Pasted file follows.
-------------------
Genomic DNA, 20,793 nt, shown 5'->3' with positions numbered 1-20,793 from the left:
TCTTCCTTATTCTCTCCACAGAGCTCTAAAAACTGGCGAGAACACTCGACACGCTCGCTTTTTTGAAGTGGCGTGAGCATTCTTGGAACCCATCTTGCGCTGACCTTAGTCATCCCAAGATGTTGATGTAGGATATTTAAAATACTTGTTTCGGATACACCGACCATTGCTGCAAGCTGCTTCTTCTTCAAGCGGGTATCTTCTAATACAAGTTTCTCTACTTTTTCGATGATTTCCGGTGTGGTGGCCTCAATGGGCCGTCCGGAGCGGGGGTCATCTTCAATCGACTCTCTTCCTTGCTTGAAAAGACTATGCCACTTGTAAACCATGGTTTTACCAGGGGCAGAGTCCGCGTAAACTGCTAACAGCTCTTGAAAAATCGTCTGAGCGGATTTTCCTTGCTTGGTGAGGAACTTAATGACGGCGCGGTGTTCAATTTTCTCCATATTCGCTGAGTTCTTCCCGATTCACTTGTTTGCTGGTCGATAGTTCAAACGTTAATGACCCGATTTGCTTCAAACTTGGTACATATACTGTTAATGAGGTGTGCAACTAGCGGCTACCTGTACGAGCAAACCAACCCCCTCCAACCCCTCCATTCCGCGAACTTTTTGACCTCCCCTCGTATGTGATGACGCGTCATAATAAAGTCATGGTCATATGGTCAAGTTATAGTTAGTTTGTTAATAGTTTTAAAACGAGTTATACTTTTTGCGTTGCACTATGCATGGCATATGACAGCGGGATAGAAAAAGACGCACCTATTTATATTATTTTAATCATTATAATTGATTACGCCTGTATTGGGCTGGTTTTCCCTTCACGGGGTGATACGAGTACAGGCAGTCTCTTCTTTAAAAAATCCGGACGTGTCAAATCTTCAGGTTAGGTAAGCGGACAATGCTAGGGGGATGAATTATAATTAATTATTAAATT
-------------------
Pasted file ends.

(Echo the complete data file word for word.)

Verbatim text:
Genomic DNA, 20,793 nt, shown 5'->3' with positions numbered 1-20,793 from the left:
TCTTCCTTATTCTCTCCACAGAGCTCTAAAAACTGGCGAGAACACTCGACACGCTCGCTTTTTTGAAGTGGCGTGAGCATTCTTGGAACCCATCTTGCGCTGACCTTAGTCATCCCAAGATGTTGATGTAGGATATTTAAAATACTTGTTTCGGATACACCGACCATTGCTGCAAGCTGCTTCTTCTTCAAGCGGGTATCTTCTAATACAAGTTTCTCTACTTTTTCGATGATTTCCGGTGTGGTGGCCTCAATGGGCCGTCCGGAGCGGGGGTCATCTTCAATCGACTCTCTTCCTTGCTTGAAAAGACTATGCCACTTGTAAACCATGGTTTTACCAGGGGCAGAGTCCGCGTAAACTGCTAACAGCTCTTGAAAAATCGTCTGAGCGGATTTTCCTTGCTTGGTGAGGAACTTAATGACGGCGCGGTGTTCAATTTTCTCCATATTCGCTGAGTTCTTCCCGATTCACTTGTTTGCTGGTCGATAGTTCAAACGTTAATGACCCGATTTGCTTCAAACTTGGTACATATACTGTTAATGAGGTGTGCAACTAGCGGCTACCTGTACGAGCAAACCAACCCCCTCCAACCCCTCCATTCCGCGAACTTTTTGACCTCCCCTCGTATGTGATGACGCGTCATAATAAAGTCATGGTCATATGGTCAAGTTATAGTTAGTTTGTTAATAGTTTTAAAACGAGTTATACTTTTTGCGTTGCACTATGCATGGCATATGACAGCGGGATAGAAAAAGACGCACCTATTTATATTATTTTAATCATTATAATTGATTACGCCTGTATTGGGCTGGTTTTCCCTTCACGGGGTGATACGAGTACAGGCAGTCTCTTCTTTAAAAAATCCGGACGTGTCAAATCTTCAGGTTAGGTAAGCGGACAATGCTAGGGGGATGAATTATAATTAATTATTAAATT